Thursday this week marked 125 years since New Zealand women over the age of 21 were granted the right to vote in parliamentary elections.

New Zealand was the first country in the world to pass this legislation.

In Hawke's Bay, petitions were circulated in favour of women's suffrage and Napier's in May 1893 was 14.5 yards (13m) long with 1442 signatures from a population of about 8500.

The petition was sent with a note: "The members do not desire any electoral privileges that are not extended to men, but simply electoral equality with men, nothing more, nothing less."

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Many men were scared that if women were given the vote, they would vote in mass prohibition - that is, the banning of the sale of alcohol.

The Napier's Women's Christian Temperance Union was particularly vocal in the support of the franchise (the right to vote). The men's fears were unfounded.

Thomas Tanner, member for Waipawa, was in favour of the franchise, but not necessarily women MPs, though he conceded that year would come.

He said during a parliamentary debate in 1890 that women "would have, without doubt, a very civilising influence on the debates, and that it would tend very much to check the manner and sometimes the matter of honourable members' discourses, as the influence of women is good whenever it is".

But if a woman was elected to Parliament "she would have the right to express opinions here, and if you got a lady on the government side and another on the opposition side I think the debate might assume a very interesting but at the same time alarming character".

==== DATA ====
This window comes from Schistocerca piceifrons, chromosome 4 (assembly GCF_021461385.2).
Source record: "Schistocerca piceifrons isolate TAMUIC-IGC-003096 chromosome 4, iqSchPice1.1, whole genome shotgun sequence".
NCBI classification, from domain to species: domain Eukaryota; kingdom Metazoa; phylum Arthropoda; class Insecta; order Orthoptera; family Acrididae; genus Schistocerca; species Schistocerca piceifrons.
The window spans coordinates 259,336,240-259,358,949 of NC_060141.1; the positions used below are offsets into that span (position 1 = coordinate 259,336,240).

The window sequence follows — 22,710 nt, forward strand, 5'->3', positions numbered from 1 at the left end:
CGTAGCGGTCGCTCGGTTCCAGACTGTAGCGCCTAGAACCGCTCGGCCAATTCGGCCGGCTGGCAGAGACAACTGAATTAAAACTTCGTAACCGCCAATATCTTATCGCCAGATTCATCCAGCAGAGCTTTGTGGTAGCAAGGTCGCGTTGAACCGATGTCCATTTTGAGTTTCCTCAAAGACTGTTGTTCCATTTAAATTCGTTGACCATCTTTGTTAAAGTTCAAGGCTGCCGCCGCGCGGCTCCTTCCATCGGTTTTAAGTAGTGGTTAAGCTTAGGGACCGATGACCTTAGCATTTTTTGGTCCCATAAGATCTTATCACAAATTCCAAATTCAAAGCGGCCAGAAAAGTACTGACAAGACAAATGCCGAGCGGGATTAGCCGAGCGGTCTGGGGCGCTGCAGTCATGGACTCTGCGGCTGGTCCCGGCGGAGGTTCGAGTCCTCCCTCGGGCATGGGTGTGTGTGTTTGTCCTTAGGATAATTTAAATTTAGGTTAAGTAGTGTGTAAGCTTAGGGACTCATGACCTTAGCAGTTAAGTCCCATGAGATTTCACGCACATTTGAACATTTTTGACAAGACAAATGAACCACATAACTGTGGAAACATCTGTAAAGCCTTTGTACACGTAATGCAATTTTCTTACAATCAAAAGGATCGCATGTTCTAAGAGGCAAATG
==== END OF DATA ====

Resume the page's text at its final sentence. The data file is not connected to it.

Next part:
Post-1893, Thomas Tanner argued for women to be represented on Anglican Church Synod committees, and to vote in local authority elections which from 1876 had only allowed women that owned property to vote – which was usually spinsters or widows.

The news of the franchise being granted on September 19, 1893, which was signed at 11.45am, was greeted with a mixed reception – with many men not happy at the bill being signed into law.

Napier's Hawke's Bay Herald thought women should use the franchise in the direction they deemed best, and told them to register. The paper, however, opined: "The experiment, we fear, savours more of a boldness than wisdom".

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The Bush Advocate in Central Hawke's Bay was more congratulatory, and said: "We believe the influence of women in politics will have a refining and beneficial effect, and that the measure just passed will be productive of lasting good".

New Zealand's first female MP was elected in 1933, Elizabeth McCombs, from Lyttelton, who gained the seat after her husband, the sitting MP's, death. Women had been granted the right to stand for election in 1919.

Two church services for girls' schools were held at St John's Cathedral in Napier on September 17, 1993, to celebrate the 100th anniversary of the franchise.

At the church services, the girls performed songs, speeches and sketches on themes such as women's courage and endurance.

Each church service was followed by the girls marching around Tennyson and Emerson streets on to the Marine Parade.

In 2018, there are 46 women in Parliament, representing 38 per cent of the total.

• I am taking pre-orders for Historic Hawke's Bay due out in late November, which is a collection of my best HB Today articles from 2016-2018, with additional photos and story material. The book has 160 pages with 26 in colour. Cheque to Michael Fowler Publishing of $59.90 to PO Box 8947, Havelock North. Please state if you want it signed. It will not be available in bookshops as it is a small print run.

• Michael Fowler FCA (mfhistory@gmail.com) is a chartered accountant and contract researcher and writer of Hawke's Bay's history.